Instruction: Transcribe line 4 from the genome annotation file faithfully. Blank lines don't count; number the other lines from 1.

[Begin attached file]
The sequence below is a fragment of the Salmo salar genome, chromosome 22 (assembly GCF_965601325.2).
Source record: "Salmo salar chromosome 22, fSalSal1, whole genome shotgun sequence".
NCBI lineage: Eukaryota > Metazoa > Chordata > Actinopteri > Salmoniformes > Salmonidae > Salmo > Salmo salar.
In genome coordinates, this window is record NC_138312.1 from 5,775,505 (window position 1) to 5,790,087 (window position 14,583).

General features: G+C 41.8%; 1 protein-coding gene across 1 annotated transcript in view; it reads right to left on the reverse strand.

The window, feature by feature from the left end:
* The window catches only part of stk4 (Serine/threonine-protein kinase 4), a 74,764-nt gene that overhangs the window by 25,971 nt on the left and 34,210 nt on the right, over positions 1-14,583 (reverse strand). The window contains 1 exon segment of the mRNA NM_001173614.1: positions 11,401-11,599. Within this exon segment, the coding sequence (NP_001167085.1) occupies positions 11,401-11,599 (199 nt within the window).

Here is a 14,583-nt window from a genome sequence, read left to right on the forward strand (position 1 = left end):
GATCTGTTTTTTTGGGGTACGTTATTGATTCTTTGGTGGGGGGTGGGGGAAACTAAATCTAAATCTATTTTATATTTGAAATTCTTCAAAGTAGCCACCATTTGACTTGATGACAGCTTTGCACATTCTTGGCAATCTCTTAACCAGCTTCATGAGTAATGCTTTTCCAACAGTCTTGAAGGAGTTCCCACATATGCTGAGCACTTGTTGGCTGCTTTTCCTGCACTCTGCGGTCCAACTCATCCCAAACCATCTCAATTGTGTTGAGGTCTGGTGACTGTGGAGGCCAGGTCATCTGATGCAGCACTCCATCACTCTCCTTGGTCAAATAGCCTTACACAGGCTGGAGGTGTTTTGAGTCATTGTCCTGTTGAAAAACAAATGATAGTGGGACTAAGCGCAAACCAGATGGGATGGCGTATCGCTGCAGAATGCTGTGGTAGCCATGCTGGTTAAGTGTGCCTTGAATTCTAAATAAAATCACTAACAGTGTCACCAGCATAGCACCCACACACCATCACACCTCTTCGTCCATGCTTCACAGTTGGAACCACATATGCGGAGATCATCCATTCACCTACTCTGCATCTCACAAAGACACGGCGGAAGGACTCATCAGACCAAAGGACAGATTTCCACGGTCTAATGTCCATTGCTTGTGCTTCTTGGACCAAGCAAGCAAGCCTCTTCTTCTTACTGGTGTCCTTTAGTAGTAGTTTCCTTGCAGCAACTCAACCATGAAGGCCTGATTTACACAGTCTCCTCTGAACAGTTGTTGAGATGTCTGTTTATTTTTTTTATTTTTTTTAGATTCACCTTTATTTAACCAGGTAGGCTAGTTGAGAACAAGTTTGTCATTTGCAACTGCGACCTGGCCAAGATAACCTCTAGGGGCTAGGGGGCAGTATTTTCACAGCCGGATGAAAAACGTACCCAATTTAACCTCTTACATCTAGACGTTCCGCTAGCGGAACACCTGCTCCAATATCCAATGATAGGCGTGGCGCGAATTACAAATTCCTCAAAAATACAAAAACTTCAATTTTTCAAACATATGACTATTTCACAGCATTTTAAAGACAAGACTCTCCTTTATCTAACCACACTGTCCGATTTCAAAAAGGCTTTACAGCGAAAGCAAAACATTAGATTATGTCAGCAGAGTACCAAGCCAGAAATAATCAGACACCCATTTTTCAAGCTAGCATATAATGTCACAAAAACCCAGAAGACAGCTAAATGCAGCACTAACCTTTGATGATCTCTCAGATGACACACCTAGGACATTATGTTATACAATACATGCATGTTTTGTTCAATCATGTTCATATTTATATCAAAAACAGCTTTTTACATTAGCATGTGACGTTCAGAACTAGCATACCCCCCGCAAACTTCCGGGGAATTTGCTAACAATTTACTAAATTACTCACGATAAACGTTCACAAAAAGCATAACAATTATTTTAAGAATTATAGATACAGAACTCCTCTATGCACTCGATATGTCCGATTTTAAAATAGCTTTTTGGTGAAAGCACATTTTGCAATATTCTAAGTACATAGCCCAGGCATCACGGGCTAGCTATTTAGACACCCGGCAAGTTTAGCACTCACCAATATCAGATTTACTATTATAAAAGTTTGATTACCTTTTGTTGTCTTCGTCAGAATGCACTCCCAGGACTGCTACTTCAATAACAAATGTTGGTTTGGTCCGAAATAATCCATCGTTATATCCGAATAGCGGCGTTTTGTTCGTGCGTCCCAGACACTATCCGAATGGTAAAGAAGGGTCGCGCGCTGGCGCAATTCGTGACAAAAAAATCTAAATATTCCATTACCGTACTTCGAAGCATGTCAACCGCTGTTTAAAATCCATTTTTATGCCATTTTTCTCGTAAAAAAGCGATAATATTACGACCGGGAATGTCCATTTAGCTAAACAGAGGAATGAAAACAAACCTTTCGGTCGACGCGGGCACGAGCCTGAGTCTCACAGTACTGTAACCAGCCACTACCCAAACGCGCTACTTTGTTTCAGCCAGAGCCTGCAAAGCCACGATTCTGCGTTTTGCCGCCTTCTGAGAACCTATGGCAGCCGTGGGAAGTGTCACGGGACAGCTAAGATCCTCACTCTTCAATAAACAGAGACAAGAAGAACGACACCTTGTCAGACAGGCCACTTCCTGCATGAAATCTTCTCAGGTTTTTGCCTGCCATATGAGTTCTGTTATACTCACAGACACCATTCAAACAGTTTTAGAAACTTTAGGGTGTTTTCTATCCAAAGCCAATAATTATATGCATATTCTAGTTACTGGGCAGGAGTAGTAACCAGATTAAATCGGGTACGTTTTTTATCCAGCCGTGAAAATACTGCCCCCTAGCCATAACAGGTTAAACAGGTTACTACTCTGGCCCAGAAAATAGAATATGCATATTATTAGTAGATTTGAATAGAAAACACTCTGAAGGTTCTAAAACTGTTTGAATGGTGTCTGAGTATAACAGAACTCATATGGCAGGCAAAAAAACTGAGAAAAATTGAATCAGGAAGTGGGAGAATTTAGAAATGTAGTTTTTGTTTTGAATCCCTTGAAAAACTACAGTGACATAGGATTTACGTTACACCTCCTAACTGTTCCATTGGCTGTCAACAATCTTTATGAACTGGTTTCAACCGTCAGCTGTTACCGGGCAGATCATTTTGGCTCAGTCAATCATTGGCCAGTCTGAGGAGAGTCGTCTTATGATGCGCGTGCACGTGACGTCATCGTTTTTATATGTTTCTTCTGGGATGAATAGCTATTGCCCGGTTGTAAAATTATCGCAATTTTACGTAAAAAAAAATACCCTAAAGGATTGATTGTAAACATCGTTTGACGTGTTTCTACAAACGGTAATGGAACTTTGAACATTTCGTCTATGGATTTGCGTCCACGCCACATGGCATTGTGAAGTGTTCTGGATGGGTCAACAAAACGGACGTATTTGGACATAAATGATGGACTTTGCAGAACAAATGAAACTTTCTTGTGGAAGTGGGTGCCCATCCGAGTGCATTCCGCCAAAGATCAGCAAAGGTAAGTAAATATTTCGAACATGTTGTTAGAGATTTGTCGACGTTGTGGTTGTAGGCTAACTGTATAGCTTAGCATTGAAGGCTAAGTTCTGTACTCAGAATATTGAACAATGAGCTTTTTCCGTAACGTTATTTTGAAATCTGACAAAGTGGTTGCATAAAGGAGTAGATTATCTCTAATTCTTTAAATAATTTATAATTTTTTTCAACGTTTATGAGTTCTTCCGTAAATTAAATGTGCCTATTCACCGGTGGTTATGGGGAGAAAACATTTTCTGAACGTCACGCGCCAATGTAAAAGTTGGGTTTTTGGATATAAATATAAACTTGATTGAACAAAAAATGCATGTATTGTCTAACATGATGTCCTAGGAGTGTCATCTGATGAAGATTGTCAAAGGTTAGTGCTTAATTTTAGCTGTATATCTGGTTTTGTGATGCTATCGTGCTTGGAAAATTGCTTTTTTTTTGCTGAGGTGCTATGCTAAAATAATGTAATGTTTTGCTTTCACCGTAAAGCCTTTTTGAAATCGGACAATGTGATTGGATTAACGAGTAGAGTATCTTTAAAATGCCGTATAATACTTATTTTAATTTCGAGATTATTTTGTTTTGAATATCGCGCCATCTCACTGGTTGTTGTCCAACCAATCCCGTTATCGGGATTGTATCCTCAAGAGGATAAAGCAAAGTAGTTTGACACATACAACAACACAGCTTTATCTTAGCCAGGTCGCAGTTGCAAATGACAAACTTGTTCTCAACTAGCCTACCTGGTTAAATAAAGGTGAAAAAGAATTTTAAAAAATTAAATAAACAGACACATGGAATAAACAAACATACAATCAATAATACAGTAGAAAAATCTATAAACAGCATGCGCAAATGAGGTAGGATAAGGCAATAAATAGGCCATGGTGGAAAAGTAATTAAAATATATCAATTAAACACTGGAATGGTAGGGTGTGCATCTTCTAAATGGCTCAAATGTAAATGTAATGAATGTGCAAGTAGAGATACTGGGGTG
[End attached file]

In genome coordinates, this window is record NC_138312.1 from 5,775,505 (window position 1) to 5,790,087 (window position 14,583).